The Republican presidential debate from last week provided important hints on how the GOP candidates may handle the global warming issue.
The Republicans did not debate the issue as much as they debated what would be the costs and consequences of the current President’s call to save the planet. Analysts interpreted this move as a good strategy to pass over the issue to the Democrats. Surveys already show that the vast majority of Americans do not see global warming as important as the country’s economy.
In the second presidential debate of the Republicans, New Jersey Governor Chris Christie, Wisconsin Governor Scott Walker, and Florida Senator Marco Rubio disputed whether it is possible to deal with the climate change issue. The three candidates, who are all right behind Donald Trump in the presidential polls, directly attacked President’s Obama ambitious prescription, which concentrates on a nationwide carbon pollution limitation from power plants.
Sen. Marco Rubio said that they are not going to destroy their entire economy like the left-wing government is attempting to. Rubio criticizes Obama for trying to make America an even harder place to create jobs in order to change the climate. The Florida Senator adds that the weather has nothing to do with the country’s economy.
New Jersey Governor Chris Christie agreed with Rubio, adding that the kind of massive intervention prescribed by President Obama will not be as effective to reduce emissions as the left-wing believes. Christie gave his state as an example, which was able to reduce pollution levels without taking any drastic measures. Scott Walker added that the president’s ambitions would destroy a large number of manufacturing jobs in his state, Wisconsin. Some other candidates proudly proclaim themselves to be global warming skeptics. One of them is the Senator of Texas, Ted Cruz.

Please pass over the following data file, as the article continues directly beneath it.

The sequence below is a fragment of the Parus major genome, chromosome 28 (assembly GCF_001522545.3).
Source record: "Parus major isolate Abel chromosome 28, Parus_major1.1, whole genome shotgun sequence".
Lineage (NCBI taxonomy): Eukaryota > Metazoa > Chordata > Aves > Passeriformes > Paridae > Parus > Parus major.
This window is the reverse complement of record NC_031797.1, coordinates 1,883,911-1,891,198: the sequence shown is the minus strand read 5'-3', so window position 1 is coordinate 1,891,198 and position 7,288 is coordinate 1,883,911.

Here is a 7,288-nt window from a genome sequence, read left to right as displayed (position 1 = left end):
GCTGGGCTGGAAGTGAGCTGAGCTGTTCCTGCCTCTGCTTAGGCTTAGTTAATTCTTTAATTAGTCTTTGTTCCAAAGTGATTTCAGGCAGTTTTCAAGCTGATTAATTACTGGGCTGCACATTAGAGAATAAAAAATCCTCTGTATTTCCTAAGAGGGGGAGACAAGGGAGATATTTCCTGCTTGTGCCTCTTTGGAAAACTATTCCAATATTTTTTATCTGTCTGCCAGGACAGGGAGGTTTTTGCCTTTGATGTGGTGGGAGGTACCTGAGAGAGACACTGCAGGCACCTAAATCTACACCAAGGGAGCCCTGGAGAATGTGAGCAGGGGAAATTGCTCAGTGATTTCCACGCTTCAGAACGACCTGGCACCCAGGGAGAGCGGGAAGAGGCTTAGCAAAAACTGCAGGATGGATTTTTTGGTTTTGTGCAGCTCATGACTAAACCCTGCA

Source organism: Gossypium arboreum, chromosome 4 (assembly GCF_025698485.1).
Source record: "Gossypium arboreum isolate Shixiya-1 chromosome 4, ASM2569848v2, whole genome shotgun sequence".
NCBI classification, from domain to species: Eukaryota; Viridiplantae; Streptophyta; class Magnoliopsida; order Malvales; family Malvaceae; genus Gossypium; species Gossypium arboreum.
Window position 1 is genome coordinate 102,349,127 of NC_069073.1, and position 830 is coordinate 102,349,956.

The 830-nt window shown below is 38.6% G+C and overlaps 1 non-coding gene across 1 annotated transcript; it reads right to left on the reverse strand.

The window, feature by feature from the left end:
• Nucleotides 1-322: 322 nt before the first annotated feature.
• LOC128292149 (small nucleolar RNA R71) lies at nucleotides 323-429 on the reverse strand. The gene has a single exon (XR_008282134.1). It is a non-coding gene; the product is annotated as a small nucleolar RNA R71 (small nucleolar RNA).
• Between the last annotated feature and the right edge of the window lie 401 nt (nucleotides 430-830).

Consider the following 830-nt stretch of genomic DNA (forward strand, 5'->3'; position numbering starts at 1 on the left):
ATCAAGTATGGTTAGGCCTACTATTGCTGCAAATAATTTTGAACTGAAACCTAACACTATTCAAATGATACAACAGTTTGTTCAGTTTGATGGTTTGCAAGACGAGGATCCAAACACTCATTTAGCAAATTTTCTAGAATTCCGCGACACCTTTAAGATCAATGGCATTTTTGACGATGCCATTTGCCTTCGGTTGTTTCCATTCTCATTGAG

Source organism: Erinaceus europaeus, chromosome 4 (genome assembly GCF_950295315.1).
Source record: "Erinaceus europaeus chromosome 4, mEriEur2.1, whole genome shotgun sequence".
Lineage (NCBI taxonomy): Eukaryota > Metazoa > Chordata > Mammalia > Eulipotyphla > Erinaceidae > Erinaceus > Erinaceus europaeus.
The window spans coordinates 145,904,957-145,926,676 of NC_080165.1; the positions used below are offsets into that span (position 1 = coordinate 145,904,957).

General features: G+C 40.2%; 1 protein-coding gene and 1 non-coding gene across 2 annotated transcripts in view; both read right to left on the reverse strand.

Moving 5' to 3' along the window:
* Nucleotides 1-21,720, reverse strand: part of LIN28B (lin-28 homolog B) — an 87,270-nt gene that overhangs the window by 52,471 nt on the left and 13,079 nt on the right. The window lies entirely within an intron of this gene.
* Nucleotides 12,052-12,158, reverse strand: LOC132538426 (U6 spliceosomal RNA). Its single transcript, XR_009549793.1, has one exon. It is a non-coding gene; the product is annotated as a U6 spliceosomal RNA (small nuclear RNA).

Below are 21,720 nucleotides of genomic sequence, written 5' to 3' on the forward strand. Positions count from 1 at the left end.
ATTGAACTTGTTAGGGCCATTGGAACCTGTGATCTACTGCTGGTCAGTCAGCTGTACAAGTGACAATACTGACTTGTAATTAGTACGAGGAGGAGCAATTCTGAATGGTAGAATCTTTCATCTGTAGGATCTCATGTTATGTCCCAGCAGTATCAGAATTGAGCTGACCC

The Republican debate was tweeted by Vermont Senator Bernard Sanders, who is running for the Democratic presidential nomination. Sanders challenged the Republicans in his post, saying that the GOP is nothing more than a party of science deniers. The senator live-tweeted on the debate, and even after it ended, he kept on the offensive: “The debate is over. Climate change is real and caused by human activity. It’s already causing devastating problems around the world.”
Not only Sanders have criticized Republicans of denying the science of climatic change, Hillary Clinton and former Governor of Maryland, Martin O’Malley have made accusations.
The global warming issue remains in the spotlight, as President Obama will meet Pope Francis this week. The Pope released an encyclical that asked the United States and other major countries to take immediate action on the issue of climate change.
Photo Credits wikimedia.org